How did you get into interior styling?
If styling means re-arranging other people's furniture, then I've always been a stylist of sorts! As a child I would organize my friend's bedrooms and even got invited back to one particular home on a regular basis house to 'do' the kitchen....
My interest in interiors carried on into my twenties when I shared a house with a photographer-friend who watched me decorate my bedroom and told me I should be a 'stylist' - I asked her to explain what that was.... and I have never looked back....
After doing stints assisting other stylists on photo-shoots for catalogues, magazines and pr jobs, I landed a job on a magazine. Three years there taught me a lot about shoot production, art direction, and writing. I then went on to work freelance and that is when I also started working with a publishing company on interior style books.
I now also have a shop, Caravan, in the East end of London, and I combine books, styling, and the store - it's a full life, but I love it!
signed copies of Emilys books are available from Caravan
Read my previous review post on Cheap Chic here.
What do you love most about your job?
I love editing things - being able to choose products and to put them together. Unexpected combinations bring surprises, and this is what I love the most.
My shop Caravan gives me a chance to experiment with products and to have fun!
I also enjoy meeting people - having a store has allowed me to have customers, and they can be very inspiring too. (see pic of Caravan below)
How would describe your personal interior style?
I find it terribly difficult to describe my style - it seems to depend upon my mood, the weather, my surroundings, the time of year....
A magazine editor once described it as 'vintage, floral, bohemian' - that's a pretty good description!
My home is a mixture of styles - I am always happy to mix old and new, given and found.
I live in an old industrial building in London - decoration-wise I like a 'quick fix' and my decor is very 'rough and ready' - i.e. lengths of fabric hang un-hemmed as room dividers, floral remnants have been used to make scatter cushions, vintage postcards decorate the walls, and the space is lit with a range of brightly coloured vintage Anglepoise and standard lamps. (see pics of Emily's home below)
Where do you shop for your own home?
I shop anywhere and everywhere - in fact it's good that I do work a lot, otherwise I would probably be shopping a lot!
I always visit markets and bring something back from my travels, whether it be a particularly good shoehorn, a brightly coloured mixing bowl, or some large beads to decorate a light pull.
Is there any particular trends you think will be popular in 2010?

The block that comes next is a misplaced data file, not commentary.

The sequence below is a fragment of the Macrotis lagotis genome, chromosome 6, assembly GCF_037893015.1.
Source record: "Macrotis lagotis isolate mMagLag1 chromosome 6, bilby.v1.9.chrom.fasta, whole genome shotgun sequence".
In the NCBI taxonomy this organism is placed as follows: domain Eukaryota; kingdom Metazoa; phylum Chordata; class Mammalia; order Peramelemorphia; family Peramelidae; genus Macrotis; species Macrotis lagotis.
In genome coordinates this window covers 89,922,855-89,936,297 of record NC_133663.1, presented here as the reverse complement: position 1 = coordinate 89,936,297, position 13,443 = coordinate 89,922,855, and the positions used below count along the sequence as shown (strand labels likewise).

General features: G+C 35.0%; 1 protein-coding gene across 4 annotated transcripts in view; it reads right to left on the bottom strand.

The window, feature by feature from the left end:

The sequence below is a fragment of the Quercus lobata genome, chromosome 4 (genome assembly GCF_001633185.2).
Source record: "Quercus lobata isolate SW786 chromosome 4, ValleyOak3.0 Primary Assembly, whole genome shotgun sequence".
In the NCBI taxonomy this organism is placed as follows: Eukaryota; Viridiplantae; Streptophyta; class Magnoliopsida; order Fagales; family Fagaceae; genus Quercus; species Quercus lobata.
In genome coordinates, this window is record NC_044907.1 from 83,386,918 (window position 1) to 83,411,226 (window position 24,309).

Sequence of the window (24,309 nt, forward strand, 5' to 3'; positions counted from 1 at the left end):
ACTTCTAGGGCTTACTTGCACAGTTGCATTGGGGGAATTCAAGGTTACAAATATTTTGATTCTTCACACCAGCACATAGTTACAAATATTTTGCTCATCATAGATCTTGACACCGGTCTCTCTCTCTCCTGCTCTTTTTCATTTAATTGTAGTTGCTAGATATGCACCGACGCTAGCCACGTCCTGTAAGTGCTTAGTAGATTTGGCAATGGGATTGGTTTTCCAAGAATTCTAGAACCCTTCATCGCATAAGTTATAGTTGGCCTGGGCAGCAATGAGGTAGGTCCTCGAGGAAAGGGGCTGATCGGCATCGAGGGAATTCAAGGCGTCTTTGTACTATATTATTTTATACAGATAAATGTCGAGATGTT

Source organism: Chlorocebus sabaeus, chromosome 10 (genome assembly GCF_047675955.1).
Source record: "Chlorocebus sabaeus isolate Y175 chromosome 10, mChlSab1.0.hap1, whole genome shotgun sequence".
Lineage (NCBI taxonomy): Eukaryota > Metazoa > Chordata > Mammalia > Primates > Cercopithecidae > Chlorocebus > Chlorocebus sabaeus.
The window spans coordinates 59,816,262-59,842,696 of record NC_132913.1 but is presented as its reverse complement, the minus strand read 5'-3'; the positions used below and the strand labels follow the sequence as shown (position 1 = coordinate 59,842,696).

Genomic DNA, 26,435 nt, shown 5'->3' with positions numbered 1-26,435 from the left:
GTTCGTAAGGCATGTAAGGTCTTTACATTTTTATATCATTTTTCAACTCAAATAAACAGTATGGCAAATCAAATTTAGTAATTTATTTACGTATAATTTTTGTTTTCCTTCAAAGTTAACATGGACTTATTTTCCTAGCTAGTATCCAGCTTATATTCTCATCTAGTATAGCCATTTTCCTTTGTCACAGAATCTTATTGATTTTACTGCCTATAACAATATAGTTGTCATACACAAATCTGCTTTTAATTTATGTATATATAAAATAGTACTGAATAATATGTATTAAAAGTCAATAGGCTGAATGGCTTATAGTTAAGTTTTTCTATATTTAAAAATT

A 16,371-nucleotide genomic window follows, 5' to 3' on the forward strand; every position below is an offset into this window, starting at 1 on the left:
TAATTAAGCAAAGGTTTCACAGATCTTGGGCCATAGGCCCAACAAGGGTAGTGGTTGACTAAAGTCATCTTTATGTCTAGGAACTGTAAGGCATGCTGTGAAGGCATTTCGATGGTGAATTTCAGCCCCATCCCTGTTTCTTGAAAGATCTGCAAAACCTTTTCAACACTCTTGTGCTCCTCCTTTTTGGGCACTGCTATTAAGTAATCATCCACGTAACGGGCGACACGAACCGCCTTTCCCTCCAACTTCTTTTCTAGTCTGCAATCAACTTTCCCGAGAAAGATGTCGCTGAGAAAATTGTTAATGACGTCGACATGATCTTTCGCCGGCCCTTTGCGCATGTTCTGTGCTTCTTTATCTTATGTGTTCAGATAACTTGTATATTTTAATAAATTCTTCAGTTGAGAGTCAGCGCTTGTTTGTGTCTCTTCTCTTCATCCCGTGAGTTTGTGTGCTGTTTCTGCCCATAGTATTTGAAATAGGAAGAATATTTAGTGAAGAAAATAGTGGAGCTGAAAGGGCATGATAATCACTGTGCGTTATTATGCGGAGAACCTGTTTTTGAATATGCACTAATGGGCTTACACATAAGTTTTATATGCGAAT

It's great that trends now veer towards mixing and matching - 'minimal' always used to scare me as it can seem a very strict style. In my world style should have practicality, comfort, quality, and humour in equal measures - a tall order, but it is this integrity that will last.
I think we shall see more experimentation with colour this year, juxtaposed with texture - such as big bold graphic prints on roughly textured linens, and brightly lacquered paint-work on distressed surfaces.
I also think we'll see more kitsch, in a well chosen ironic way - the success of our Bambi and toadstool lamps at Caravan is a good example of this.
Lisa Whatmough's designs for Squint are a great example of combining colour and pattern (see interiors pics below)
Abigail Ahern at Atelier Abigail Ahern likes to introduce the unexpected into a room-scheme (see giant resin animal head decoration below)....
Do you have any tips for my readers for styling their own home?
Ooooh - where do I start?!
Firstly, remember that it is your own home, and you must do what you would like to do, not what you think you should do.
I believe everyone has their own style, but may not have practiced enough with it to recognize it.
If you're not sure what you like, why not narrow things down and start with a list of what you don't like.
I've never been one for saying 'don't paint small rooms in dark colours' - what is wrong with a room becoming more cosy and dark? But do use a light colour if you don't like dark walls.
One decorating trick I always use is to 'layer' a space - working across the room put things at different heights creating a 3 dimensional 'set' - hang from ceilings (for instance try not just one pendant, but placing shades at differing heights), use the wall space (for, obviously, pictures, but how-about adding a vintage letter, an old manuscript, a lovely big bead necklace hanging from a decorative hook, a little mirror, and so on), then put tall lamps on short tables and play with scale.
Lastly, sit back and enjoy - decorating should be fun and inspiring - let your experiments lead you to something unexpected!